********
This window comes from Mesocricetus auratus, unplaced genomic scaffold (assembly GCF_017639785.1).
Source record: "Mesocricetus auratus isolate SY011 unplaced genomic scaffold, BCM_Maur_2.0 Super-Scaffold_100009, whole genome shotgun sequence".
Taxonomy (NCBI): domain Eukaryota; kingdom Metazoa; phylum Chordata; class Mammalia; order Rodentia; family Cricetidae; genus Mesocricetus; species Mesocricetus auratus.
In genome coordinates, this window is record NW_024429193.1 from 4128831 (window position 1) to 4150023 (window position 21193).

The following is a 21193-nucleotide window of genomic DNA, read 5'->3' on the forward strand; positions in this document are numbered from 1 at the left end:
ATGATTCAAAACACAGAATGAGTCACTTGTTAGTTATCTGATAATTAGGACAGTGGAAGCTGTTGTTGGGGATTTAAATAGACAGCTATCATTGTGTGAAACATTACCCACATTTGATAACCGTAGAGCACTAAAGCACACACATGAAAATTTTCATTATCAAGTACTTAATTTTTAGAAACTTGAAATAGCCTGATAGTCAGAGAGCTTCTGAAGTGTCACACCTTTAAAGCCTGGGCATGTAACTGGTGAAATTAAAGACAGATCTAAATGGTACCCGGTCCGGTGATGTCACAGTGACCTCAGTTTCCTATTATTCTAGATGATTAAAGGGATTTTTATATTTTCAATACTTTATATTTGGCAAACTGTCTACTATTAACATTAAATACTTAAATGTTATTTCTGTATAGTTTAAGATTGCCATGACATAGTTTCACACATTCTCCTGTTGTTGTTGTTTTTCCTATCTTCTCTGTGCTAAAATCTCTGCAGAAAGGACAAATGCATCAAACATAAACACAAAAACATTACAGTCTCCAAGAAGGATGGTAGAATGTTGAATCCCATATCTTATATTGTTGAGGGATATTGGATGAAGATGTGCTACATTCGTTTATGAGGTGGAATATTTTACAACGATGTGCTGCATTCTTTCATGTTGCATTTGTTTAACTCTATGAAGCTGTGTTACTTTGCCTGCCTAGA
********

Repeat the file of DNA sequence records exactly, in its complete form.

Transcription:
This window comes from Mesocricetus auratus, unplaced genomic scaffold (assembly GCF_017639785.1).
Source record: "Mesocricetus auratus isolate SY011 unplaced genomic scaffold, BCM_Maur_2.0 Super-Scaffold_100009, whole genome shotgun sequence".
Taxonomy (NCBI): domain Eukaryota; kingdom Metazoa; phylum Chordata; class Mammalia; order Rodentia; family Cricetidae; genus Mesocricetus; species Mesocricetus auratus.
In genome coordinates, this window is record NW_024429193.1 from 4128831 (window position 1) to 4150023 (window position 21193).

The following is a 21193-nucleotide window of genomic DNA, read 5'->3' on the forward strand; positions in this document are numbered from 1 at the left end:
ATGATTCAAAACACAGAATGAGTCACTTGTTAGTTATCTGATAATTAGGACAGTGGAAGCTGTTGTTGGGGATTTAAATAGACAGCTATCATTGTGTGAAACATTACCCACATTTGATAACCGTAGAGCACTAAAGCACACACATGAAAATTTTCATTATCAAGTACTTAATTTTTAGAAACTTGAAATAGCCTGATAGTCAGAGAGCTTCTGAAGTGTCACACCTTTAAAGCCTGGGCATGTAACTGGTGAAATTAAAGACAGATCTAAATGGTACCCGGTCCGGTGATGTCACAGTGACCTCAGTTTCCTATTATTCTAGATGATTAAAGGGATTTTTATATTTTCAATACTTTATATTTGGCAAACTGTCTACTATTAACATTAAATACTTAAATGTTATTTCTGTATAGTTTAAGATTGCCATGACATAGTTTCACACATTCTCCTGTTGTTGTTGTTTTTCCTATCTTCTCTGTGCTAAAATCTCTGCAGAAAGGACAAATGCATCAAACATAAACACAAAAACATTACAGTCTCCAAGAAGGATGGTAGAATGTTGAATCCCATATCTTATATTGTTGAGGGATATTGGATGAAGATGTGCTACATTCGTTTATGAGGTGGAATATTTTACAACGATGTGCTGCATTCTTTCATGTTGCATTTGTTTAACTCTATGAAGCTGTGTTACTTTGCCTGCCTAGA